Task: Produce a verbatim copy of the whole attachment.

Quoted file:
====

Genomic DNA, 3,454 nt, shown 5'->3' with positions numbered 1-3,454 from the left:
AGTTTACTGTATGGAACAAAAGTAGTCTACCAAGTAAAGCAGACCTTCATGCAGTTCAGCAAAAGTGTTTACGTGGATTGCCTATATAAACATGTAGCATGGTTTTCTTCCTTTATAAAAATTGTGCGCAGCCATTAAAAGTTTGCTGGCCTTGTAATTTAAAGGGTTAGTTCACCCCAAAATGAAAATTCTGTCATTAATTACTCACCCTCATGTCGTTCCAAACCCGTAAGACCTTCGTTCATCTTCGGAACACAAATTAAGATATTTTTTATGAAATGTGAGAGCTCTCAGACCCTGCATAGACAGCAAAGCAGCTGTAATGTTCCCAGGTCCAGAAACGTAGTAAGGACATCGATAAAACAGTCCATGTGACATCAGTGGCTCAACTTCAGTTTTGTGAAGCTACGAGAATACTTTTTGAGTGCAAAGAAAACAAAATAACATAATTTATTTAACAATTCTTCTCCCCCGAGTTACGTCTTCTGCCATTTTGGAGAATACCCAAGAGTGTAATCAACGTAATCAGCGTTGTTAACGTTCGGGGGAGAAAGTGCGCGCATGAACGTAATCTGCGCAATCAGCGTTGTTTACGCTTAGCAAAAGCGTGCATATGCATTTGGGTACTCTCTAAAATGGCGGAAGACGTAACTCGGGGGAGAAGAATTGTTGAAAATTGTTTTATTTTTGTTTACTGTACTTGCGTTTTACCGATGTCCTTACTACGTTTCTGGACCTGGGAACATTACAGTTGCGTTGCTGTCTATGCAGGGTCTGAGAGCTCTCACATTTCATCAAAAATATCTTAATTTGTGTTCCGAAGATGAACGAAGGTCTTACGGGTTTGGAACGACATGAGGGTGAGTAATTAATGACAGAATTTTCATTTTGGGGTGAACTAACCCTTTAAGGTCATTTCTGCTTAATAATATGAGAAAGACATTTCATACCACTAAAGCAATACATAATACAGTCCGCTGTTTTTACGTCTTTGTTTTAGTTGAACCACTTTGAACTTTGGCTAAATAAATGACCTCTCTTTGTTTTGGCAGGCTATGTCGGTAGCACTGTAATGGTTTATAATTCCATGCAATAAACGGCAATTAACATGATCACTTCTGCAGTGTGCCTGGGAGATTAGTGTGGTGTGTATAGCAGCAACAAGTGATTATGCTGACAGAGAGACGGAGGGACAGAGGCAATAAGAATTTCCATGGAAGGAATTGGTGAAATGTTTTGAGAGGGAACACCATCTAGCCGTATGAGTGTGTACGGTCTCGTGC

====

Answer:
Genomic DNA, 3,454 nt, shown 5'->3' with positions numbered 1-3,454 from the left:
AGTTTACTGTATGGAACAAAAGTAGTCTACCAAGTAAAGCAGACCTTCATGCAGTTCAGCAAAAGTGTTTACGTGGATTGCCTATATAAACATGTAGCATGGTTTTCTTCCTTTATAAAAATTGTGCGCAGCCATTAAAAGTTTGCTGGCCTTGTAATTTAAAGGGTTAGTTCACCCCAAAATGAAAATTCTGTCATTAATTACTCACCCTCATGTCGTTCCAAACCCGTAAGACCTTCGTTCATCTTCGGAACACAAATTAAGATATTTTTTATGAAATGTGAGAGCTCTCAGACCCTGCATAGACAGCAAAGCAGCTGTAATGTTCCCAGGTCCAGAAACGTAGTAAGGACATCGATAAAACAGTCCATGTGACATCAGTGGCTCAACTTCAGTTTTGTGAAGCTACGAGAATACTTTTTGAGTGCAAAGAAAACAAAATAACATAATTTATTTAACAATTCTTCTCCCCCGAGTTACGTCTTCTGCCATTTTGGAGAATACCCAAGAGTGTAATCAACGTAATCAGCGTTGTTAACGTTCGGGGGAGAAAGTGCGCGCATGAACGTAATCTGCGCAATCAGCGTTGTTTACGCTTAGCAAAAGCGTGCATATGCATTTGGGTACTCTCTAAAATGGCGGAAGACGTAACTCGGGGGAGAAGAATTGTTGAAAATTGTTTTATTTTTGTTTACTGTACTTGCGTTTTACCGATGTCCTTACTACGTTTCTGGACCTGGGAACATTACAGTTGCGTTGCTGTCTATGCAGGGTCTGAGAGCTCTCACATTTCATCAAAAATATCTTAATTTGTGTTCCGAAGATGAACGAAGGTCTTACGGGTTTGGAACGACATGAGGGTGAGTAATTAATGACAGAATTTTCATTTTGGGGTGAACTAACCCTTTAAGGTCATTTCTGCTTAATAATATGAGAAAGACATTTCATACCACTAAAGCAATACATAATACAGTCCGCTGTTTTTACGTCTTTGTTTTAGTTGAACCACTTTGAACTTTGGCTAAATAAATGACCTCTCTTTGTTTTGGCAGGCTATGTCGGTAGCACTGTAATGGTTTATAATTCCATGCAATAAACGGCAATTAACATGATCACTTCTGCAGTGTGCCTGGGAGATTAGTGTGGTGTGTATAGCAGCAACAAGTGATTATGCTGACAGAGAGACGGAGGGACAGAGGCAATAAGAATTTCCATGGAAGGAATTGGTGAAATGTTTTGAGAGGGAACACCATCTAGCCGTATGAGTGTGTACGGTCTCGTGC